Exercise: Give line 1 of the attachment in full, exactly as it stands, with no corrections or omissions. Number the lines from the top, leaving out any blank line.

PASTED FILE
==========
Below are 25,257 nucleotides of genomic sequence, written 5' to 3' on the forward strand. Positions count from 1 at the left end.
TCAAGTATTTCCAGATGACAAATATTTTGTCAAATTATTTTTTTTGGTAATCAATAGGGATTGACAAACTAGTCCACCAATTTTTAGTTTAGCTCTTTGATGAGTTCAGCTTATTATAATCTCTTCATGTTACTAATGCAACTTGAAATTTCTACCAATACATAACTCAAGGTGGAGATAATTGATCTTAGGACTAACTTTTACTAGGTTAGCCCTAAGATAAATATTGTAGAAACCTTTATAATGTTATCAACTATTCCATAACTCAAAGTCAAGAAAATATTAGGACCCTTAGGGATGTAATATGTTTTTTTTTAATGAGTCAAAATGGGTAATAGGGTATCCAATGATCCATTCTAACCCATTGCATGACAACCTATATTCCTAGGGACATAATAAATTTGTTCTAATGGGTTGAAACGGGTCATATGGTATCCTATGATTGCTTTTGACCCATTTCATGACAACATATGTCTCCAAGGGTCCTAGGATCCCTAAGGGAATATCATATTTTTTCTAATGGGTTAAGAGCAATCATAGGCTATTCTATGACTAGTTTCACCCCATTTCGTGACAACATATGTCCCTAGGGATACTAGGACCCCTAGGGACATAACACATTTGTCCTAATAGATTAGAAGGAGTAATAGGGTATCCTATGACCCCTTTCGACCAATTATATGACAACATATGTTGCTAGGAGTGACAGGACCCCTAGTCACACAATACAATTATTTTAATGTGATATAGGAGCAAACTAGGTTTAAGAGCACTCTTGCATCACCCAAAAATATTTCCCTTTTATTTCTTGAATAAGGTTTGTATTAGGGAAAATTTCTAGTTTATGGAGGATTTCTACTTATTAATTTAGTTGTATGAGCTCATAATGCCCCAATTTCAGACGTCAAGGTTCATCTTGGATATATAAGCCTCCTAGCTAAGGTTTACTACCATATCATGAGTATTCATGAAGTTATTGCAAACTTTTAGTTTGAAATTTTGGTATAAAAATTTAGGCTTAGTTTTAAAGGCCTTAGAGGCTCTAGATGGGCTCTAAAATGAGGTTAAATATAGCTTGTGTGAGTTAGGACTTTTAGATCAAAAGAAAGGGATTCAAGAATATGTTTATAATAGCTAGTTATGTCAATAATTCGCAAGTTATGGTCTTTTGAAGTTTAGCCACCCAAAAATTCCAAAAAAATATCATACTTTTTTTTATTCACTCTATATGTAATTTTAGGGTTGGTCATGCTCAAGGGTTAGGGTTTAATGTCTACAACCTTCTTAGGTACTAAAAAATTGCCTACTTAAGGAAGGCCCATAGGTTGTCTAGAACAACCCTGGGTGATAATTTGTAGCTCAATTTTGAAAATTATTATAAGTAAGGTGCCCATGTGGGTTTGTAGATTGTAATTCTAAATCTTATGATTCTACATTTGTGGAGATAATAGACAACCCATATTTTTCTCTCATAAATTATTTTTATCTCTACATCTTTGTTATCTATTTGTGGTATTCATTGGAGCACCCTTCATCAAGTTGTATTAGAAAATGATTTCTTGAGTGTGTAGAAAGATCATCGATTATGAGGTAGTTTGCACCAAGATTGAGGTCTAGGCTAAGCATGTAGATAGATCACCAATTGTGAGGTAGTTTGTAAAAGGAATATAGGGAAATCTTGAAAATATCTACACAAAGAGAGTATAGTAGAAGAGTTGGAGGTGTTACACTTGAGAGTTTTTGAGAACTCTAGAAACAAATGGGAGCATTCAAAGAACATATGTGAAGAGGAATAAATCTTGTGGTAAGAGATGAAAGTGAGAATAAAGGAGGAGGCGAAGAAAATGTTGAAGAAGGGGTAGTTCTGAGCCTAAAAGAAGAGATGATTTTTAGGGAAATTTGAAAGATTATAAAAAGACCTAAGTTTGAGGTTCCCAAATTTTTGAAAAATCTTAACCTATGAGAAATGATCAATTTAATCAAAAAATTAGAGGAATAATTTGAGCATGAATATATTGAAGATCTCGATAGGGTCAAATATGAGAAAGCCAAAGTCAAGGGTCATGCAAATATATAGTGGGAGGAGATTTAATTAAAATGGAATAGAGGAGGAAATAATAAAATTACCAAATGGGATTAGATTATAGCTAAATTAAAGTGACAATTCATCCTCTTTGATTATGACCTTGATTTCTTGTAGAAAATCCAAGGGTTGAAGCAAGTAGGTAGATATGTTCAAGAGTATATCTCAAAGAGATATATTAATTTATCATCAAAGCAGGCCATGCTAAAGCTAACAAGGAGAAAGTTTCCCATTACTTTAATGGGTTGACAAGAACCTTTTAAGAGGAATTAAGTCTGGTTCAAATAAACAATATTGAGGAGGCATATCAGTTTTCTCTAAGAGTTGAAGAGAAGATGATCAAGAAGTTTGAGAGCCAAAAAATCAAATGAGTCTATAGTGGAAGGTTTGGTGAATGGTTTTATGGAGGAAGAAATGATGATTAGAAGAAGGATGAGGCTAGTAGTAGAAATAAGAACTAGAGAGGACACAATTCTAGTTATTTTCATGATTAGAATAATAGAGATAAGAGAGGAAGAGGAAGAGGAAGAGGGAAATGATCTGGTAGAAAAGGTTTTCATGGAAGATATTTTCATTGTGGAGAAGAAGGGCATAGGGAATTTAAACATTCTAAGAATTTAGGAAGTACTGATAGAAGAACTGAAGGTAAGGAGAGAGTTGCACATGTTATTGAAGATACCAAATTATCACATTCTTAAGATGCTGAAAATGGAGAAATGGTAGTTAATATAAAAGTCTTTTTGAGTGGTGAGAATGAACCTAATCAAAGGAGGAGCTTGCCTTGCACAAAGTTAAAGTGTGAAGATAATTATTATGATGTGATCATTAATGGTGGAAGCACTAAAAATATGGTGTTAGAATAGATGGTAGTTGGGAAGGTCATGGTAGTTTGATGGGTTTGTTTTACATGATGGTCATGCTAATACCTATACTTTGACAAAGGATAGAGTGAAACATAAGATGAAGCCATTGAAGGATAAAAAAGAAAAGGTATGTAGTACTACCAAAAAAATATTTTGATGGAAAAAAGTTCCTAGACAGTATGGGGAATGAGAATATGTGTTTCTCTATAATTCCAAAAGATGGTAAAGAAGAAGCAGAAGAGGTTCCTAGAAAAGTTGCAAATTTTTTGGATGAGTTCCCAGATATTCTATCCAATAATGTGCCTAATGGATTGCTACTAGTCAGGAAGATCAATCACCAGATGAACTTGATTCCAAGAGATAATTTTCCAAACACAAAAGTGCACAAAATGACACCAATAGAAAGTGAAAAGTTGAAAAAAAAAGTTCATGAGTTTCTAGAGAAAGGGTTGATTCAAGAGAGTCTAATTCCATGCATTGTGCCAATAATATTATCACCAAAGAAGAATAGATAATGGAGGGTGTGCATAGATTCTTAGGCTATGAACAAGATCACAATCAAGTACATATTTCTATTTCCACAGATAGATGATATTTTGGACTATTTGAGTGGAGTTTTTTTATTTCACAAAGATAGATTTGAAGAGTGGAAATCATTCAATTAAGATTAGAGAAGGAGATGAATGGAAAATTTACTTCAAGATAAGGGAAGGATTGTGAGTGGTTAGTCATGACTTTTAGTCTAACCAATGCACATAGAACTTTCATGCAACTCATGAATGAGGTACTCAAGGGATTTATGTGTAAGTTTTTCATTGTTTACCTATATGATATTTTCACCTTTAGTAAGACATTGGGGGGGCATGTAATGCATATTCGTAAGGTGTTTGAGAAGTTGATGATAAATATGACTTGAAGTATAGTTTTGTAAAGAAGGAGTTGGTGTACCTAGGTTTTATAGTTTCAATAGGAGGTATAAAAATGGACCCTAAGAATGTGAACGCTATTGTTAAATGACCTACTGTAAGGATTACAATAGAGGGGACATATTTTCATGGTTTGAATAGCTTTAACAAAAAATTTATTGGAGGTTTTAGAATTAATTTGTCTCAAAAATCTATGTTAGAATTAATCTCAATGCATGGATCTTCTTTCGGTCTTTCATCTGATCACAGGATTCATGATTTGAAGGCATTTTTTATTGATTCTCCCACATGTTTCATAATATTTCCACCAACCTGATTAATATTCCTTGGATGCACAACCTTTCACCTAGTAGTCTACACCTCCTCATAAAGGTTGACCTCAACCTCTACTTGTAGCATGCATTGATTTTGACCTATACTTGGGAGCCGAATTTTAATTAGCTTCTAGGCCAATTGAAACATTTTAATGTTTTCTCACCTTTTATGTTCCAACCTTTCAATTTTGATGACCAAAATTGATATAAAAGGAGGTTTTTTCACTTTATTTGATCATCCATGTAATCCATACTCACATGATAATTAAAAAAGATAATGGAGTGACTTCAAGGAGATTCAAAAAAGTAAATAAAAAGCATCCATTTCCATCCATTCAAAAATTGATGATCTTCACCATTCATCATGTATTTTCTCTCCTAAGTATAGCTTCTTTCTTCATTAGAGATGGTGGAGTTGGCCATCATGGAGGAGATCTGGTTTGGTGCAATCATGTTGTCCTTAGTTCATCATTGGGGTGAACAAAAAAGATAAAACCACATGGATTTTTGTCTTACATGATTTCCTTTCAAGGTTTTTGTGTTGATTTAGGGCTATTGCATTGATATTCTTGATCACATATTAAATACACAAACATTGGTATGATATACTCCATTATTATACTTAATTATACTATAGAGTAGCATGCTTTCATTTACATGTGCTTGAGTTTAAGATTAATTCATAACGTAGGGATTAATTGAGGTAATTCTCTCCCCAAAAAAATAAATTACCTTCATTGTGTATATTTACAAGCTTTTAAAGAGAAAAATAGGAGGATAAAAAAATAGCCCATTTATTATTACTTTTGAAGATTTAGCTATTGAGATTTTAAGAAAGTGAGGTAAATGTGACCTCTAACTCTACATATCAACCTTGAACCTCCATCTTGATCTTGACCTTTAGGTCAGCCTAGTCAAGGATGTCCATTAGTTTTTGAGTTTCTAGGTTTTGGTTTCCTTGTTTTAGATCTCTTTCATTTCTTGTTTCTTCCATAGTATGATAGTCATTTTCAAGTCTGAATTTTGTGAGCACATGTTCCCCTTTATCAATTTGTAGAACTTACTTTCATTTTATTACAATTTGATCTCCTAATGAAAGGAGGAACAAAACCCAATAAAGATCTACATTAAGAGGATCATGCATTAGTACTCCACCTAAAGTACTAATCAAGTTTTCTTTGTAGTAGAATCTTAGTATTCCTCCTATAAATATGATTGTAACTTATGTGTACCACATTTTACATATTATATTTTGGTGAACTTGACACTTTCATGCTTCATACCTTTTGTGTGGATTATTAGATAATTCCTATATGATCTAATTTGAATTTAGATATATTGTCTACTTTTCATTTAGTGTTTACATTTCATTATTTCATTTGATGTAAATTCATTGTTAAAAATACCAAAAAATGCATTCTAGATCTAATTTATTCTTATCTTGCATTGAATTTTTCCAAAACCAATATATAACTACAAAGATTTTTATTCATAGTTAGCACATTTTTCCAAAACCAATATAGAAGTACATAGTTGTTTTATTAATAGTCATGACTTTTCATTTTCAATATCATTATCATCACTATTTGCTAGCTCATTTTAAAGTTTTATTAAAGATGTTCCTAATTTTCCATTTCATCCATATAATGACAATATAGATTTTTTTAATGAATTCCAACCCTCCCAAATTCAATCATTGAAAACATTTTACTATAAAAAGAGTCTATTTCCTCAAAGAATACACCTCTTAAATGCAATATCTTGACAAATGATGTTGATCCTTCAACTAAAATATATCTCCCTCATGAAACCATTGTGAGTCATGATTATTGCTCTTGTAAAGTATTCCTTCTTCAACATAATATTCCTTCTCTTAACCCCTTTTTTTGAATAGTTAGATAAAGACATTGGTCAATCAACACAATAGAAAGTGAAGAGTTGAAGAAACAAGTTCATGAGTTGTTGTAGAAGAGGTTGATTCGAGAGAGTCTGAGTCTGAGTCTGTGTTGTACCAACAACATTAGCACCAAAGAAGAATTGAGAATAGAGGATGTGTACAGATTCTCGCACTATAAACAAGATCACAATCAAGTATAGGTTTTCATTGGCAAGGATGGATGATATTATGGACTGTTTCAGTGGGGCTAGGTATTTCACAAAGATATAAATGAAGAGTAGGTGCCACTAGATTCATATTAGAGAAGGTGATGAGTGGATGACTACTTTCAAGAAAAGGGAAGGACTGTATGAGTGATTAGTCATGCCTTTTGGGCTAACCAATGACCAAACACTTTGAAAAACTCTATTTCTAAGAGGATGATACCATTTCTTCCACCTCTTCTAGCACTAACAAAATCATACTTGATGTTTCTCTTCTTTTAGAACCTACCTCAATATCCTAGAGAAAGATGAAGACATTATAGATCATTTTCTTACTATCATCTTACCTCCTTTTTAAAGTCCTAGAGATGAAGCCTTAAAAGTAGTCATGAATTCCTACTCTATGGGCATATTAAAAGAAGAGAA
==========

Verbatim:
Below are 25,257 nucleotides of genomic sequence, written 5' to 3' on the forward strand. Positions count from 1 at the left end.